Ring Gauge: 48
Wrapper: Ecuadorian Sun Grown
Country of Origin: Dominican Republic
Price: $58.95 per box
The Cuesta-Rey Centro Fino Sungrown is a product of the J.C. Newman Cigar Company. The “Centro Fino” part of the name refers to the “fine center” of the tobacco plant which yields leaves for this cigar. The Cortez vitola was soft launched in early 2008 and comes packaged in glass tubes.
The cigars are crafted in the Dominican Republic by Tabacalera A. Fuente. The tobacco blend was created by Carlos Fuente, Sr., and Rich Dolak, vice president of operations for J.C. Newman. The wrapper is an Ecuadorian Sun Grown leaf from the Oliva Tobacco Family’s (Not to be confused with the Oliva Family of Cigars) farm in the Quevado region of Ecuador, while the Binder and Filler are both comprised of tobacco from the Dominican Republic.
An interesting bit of information that was brought to my attention has been included below.
In 1895, Julius Cesar Newman hand rolled his first 500 cigars for the family grocer in Cleveland, Ohio. One hundred and thirty years and four generations later, J.C. Newman Cigar Company is America’s oldest family-owned premium cigar maker. Headquartered in historic 1910 cigar factory in Tampa’s Ybor City district, the Newman Family is partnered in making and distributing many of the world’s finest cigars.
After removing my Cuesta-Rey Centro Fino Sungrown from its glass tube I quickly took notice to the very attractive wrapper leaf. The color was a consistent light brown with an oily sheen from head to foot while housing few dainty veins. The texture was mildly gritty, much like ultra fine sand paper, and when pinched felt packed with tobacco.
After quickly opening up the cap with my guillotine cutter, I found the draw to be excellent while producing a mild woody flavor that was interesting.
After a quick toasting and lighting session I had my Centro Fino Sungrown by Cuesta-Rey evenly lit and producing a generous supply of thick and flavorful smoke. The first few puffs produce a middle of the road finish, not dry but not creamy, with a mild to medium body. The initial flavors were roasted nuts and wood, which made an enjoyable combination.
As I smoke my way further into the first third, the body slowly builds while the finish becomes more creamy. The primary flavor has changed from roasted nuts to more of an oak with a mild butterscotch flavor in the background. This combination, as a whole, I found to be very unique and interesting.
The burn line was thin and even while the draw continued to please. Each puff produced a generous supply of smoke and generated a firm, compact, light colored ash. The resting smoke was light and produced a mild woody room aroma.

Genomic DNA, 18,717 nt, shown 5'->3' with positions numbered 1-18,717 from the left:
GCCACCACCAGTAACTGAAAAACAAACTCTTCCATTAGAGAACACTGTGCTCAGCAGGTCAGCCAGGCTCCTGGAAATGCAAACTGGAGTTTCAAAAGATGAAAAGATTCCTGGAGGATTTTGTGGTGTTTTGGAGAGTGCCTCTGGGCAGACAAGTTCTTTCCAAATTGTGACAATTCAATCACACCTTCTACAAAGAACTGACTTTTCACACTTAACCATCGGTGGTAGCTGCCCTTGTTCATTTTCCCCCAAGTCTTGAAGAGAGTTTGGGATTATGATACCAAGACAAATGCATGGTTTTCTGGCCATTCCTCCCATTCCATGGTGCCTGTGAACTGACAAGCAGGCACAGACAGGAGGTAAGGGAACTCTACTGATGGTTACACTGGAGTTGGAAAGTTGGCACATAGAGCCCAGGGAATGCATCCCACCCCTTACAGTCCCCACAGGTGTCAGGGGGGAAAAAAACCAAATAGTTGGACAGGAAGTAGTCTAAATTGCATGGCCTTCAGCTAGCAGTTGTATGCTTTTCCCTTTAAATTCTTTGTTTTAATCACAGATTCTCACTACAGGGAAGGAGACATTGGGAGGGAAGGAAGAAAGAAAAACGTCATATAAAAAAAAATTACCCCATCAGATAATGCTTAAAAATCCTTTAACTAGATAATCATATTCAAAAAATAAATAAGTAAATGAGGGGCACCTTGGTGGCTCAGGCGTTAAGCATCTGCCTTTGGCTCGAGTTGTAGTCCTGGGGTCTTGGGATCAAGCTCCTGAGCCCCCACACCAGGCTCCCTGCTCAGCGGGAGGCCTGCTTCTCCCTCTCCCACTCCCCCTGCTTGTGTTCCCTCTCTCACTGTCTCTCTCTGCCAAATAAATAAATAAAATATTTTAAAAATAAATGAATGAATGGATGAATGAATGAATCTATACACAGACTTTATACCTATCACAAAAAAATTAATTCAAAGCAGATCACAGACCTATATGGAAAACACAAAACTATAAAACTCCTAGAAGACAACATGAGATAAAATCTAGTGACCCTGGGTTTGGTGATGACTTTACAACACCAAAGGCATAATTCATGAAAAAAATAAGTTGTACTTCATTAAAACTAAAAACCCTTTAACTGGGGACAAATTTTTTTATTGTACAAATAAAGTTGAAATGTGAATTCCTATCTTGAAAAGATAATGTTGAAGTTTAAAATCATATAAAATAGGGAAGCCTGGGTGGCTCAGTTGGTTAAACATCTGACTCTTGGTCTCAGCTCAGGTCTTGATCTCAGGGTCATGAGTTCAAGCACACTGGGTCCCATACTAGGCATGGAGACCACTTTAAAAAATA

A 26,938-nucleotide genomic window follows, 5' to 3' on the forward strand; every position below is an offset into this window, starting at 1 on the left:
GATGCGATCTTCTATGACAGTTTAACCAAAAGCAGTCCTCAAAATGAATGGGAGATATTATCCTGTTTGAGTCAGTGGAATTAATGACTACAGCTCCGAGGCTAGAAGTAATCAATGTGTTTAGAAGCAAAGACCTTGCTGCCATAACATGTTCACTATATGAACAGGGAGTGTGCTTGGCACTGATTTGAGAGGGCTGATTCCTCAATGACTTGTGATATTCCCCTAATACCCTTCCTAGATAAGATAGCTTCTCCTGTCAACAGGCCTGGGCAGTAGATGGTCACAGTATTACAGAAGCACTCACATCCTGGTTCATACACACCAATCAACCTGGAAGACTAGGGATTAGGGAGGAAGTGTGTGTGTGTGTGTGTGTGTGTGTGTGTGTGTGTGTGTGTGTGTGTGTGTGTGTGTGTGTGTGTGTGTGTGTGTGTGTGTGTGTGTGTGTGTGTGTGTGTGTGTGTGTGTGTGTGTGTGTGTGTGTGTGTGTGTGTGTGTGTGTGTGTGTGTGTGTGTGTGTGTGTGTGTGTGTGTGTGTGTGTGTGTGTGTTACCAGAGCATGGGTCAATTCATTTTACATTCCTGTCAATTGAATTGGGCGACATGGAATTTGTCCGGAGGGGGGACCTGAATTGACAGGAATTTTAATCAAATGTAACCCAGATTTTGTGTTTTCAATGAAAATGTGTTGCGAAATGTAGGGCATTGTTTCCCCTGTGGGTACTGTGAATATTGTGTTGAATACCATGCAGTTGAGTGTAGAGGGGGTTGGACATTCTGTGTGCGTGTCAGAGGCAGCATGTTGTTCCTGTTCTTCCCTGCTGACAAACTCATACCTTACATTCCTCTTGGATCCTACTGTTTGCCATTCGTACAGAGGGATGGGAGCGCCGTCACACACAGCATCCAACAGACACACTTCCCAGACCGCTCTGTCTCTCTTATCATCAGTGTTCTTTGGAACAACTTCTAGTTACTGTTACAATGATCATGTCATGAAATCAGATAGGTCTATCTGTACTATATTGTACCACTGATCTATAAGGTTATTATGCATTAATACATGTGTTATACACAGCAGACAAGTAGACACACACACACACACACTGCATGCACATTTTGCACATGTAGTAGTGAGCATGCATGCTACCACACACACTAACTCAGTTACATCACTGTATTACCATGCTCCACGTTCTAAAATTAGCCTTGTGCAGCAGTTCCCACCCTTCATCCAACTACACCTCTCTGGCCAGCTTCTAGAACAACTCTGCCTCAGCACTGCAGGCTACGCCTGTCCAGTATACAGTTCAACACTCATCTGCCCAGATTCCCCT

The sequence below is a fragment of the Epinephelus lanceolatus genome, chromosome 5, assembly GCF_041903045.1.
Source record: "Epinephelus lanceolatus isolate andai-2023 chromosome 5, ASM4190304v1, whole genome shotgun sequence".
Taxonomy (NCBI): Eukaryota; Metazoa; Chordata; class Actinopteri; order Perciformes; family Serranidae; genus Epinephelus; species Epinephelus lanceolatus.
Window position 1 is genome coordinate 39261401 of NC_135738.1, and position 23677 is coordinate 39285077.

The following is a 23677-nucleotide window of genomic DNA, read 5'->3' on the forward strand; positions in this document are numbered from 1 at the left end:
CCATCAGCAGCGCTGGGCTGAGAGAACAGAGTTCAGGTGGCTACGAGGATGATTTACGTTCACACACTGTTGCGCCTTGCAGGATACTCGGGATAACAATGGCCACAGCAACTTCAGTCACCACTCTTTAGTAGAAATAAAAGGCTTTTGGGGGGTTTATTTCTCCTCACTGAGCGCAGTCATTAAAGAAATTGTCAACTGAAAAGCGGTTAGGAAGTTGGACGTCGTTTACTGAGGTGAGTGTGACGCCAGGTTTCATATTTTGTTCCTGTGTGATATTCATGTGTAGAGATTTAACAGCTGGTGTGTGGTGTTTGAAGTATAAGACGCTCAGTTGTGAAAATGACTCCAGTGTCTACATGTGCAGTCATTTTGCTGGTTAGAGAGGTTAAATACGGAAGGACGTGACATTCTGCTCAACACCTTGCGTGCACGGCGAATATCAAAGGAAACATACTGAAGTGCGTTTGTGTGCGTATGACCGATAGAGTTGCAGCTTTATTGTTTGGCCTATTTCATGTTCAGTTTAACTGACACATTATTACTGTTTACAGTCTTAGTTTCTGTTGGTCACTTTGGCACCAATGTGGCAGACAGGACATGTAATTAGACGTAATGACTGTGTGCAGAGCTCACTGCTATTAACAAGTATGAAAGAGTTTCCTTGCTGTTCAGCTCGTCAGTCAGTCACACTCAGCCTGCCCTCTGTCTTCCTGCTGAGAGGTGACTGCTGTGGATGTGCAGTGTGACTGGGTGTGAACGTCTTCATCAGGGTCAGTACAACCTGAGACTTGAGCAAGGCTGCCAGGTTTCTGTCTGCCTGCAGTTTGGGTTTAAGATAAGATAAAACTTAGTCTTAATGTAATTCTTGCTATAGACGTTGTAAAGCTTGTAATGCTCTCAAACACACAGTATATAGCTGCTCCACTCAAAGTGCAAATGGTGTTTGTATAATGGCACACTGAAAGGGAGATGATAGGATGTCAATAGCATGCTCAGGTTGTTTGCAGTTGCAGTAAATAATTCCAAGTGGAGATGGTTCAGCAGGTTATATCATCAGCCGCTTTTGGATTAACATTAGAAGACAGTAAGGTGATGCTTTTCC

As I rounded the sixty minute mark I found myself into the second third of my Cuesta-Rey. The body slowly climbed the medium bodied scale but never became too much for delicate flavors. The finish became creamier as I smoked deeper into the cigar.
The primary flavor remained that of oak while the secondary flavors changed from back and forth from a natural Dominican tobacco flavor to a salted nuts. While I’m not a fan of salt flavors, the heavier oak flavor paired with the creaminess of the finish made it an enjoyable smoke.
The ash was light in color as well as firm and compacted. When reaching an inch in length it easily dropped with minimal hand movement. The draw was continued to produce loads of thick smoke which was easily passed through the sinus cavity.
After ninety or so minutes of puffing I found myself into the final third of my Cuesta-Rey Centro Fino Sungrown. As the cigar comes closer to being a stub in the ashtray the body made a significant climb to the medium to medium-full range. The finish becomes a little less creamy but remains smooth and easy on the palate.
The flavors also take a turn and become much fuller as I get closer to the end of the stick. The primary flavor moves from an oak flavor to a heavy natural Dominican tobacco flavor. The secondary flavor transitioned to a salty roasted nut flavor and was easily washed out by the dominant primary flavor.
The only issue with the burn at this point, and it is minor at that, is that the cigar is getting fairly hot with each puff. This required that I slow down and take an additional minute, or so, between puffs to keep the smoke from becoming too hot.
Overall I was happy with this cigar. While Dominican cigars are not generally my cup of tea, I enjoyed this one and look forward to smoking more in the future. With a price point of $58.95 per box of ten, I think they are affordable for a tubo style cigar and provide a nice combination of flavors that would go very well in the morning – early afternoon with a nice cup of coffee.